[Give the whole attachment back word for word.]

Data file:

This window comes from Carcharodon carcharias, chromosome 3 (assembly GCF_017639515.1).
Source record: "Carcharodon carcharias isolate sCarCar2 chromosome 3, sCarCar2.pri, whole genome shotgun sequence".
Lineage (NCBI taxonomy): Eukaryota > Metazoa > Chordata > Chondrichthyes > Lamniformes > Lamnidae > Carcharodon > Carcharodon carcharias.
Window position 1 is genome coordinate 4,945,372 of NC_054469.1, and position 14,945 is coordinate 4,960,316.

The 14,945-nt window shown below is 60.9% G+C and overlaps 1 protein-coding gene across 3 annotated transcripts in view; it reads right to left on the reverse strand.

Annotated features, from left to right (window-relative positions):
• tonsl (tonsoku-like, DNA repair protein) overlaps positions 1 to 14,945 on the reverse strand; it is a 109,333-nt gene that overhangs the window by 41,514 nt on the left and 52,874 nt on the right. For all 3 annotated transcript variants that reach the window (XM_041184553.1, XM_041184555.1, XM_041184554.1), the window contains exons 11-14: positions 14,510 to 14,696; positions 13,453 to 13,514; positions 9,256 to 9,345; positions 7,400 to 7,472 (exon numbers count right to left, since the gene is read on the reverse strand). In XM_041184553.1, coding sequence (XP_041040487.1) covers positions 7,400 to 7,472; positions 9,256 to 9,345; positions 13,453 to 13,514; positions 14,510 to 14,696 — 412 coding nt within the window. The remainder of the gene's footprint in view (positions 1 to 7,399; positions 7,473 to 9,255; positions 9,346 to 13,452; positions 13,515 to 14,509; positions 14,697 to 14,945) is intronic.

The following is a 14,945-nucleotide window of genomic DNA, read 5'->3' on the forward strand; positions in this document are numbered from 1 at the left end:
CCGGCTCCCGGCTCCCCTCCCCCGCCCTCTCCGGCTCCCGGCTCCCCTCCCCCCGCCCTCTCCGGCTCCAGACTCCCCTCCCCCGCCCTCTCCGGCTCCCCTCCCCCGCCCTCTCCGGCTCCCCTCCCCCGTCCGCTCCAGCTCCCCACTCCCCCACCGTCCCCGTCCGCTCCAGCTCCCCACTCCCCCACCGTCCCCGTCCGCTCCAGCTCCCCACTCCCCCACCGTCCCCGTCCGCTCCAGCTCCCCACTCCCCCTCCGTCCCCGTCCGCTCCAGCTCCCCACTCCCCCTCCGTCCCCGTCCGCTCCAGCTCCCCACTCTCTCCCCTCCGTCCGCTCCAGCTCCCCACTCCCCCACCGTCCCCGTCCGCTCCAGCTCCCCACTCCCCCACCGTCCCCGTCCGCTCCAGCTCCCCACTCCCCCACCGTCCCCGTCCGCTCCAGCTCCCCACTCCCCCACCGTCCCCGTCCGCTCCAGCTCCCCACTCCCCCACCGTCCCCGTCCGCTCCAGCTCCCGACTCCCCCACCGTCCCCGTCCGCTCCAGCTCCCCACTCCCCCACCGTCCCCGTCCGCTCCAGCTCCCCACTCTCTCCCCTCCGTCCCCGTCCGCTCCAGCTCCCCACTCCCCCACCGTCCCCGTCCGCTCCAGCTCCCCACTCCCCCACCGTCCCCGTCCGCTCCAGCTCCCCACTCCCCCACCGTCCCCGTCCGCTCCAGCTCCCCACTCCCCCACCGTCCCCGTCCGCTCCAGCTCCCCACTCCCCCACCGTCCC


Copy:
This window comes from Carcharodon carcharias, chromosome 3 (assembly GCF_017639515.1).
Source record: "Carcharodon carcharias isolate sCarCar2 chromosome 3, sCarCar2.pri, whole genome shotgun sequence".
Lineage (NCBI taxonomy): Eukaryota > Metazoa > Chordata > Chondrichthyes > Lamniformes > Lamnidae > Carcharodon > Carcharodon carcharias.
Window position 1 is genome coordinate 4,945,372 of NC_054469.1, and position 14,945 is coordinate 4,960,316.

The 14,945-nt window shown below is 60.9% G+C and overlaps 1 protein-coding gene across 3 annotated transcripts in view; it reads right to left on the reverse strand.

Annotated features, from left to right (window-relative positions):
• tonsl (tonsoku-like, DNA repair protein) overlaps positions 1 to 14,945 on the reverse strand; it is a 109,333-nt gene that overhangs the window by 41,514 nt on the left and 52,874 nt on the right. For all 3 annotated transcript variants that reach the window (XM_041184553.1, XM_041184555.1, XM_041184554.1), the window contains exons 11-14: positions 14,510 to 14,696; positions 13,453 to 13,514; positions 9,256 to 9,345; positions 7,400 to 7,472 (exon numbers count right to left, since the gene is read on the reverse strand). In XM_041184553.1, coding sequence (XP_041040487.1) covers positions 7,400 to 7,472; positions 9,256 to 9,345; positions 13,453 to 13,514; positions 14,510 to 14,696 — 412 coding nt within the window. The remainder of the gene's footprint in view (positions 1 to 7,399; positions 7,473 to 9,255; positions 9,346 to 13,452; positions 13,515 to 14,509; positions 14,697 to 14,945) is intronic.

The following is a 14,945-nucleotide window of genomic DNA, read 5'->3' on the forward strand; positions in this document are numbered from 1 at the left end:
CCGGCTCCCGGCTCCCCTCCCCCGCCCTCTCCGGCTCCCGGCTCCCCTCCCCCCGCCCTCTCCGGCTCCAGACTCCCCTCCCCCGCCCTCTCCGGCTCCCCTCCCCCGCCCTCTCCGGCTCCCCTCCCCCGTCCGCTCCAGCTCCCCACTCCCCCACCGTCCCCGTCCGCTCCAGCTCCCCACTCCCCCACCGTCCCCGTCCGCTCCAGCTCCCCACTCCCCCACCGTCCCCGTCCGCTCCAGCTCCCCACTCCCCCTCCGTCCCCGTCCGCTCCAGCTCCCCACTCCCCCTCCGTCCCCGTCCGCTCCAGCTCCCCACTCTCTCCCCTCCGTCCGCTCCAGCTCCCCACTCCCCCACCGTCCCCGTCCGCTCCAGCTCCCCACTCCCCCACCGTCCCCGTCCGCTCCAGCTCCCCACTCCCCCACCGTCCCCGTCCGCTCCAGCTCCCCACTCCCCCACCGTCCCCGTCCGCTCCAGCTCCCCACTCCCCCACCGTCCCCGTCCGCTCCAGCTCCCGACTCCCCCACCGTCCCCGTCCGCTCCAGCTCCCCACTCCCCCACCGTCCCCGTCCGCTCCAGCTCCCCACTCTCTCCCCTCCGTCCCCGTCCGCTCCAGCTCCCCACTCCCCCACCGTCCCCGTCCGCTCCAGCTCCCCACTCCCCCACCGTCCCCGTCCGCTCCAGCTCCCCACTCCCCCACCGTCCCCGTCCGCTCCAGCTCCCCACTCCCCCACCGTCCCCGTCCGCTCCAGCTCCCCACTCCCCCACCGTCCC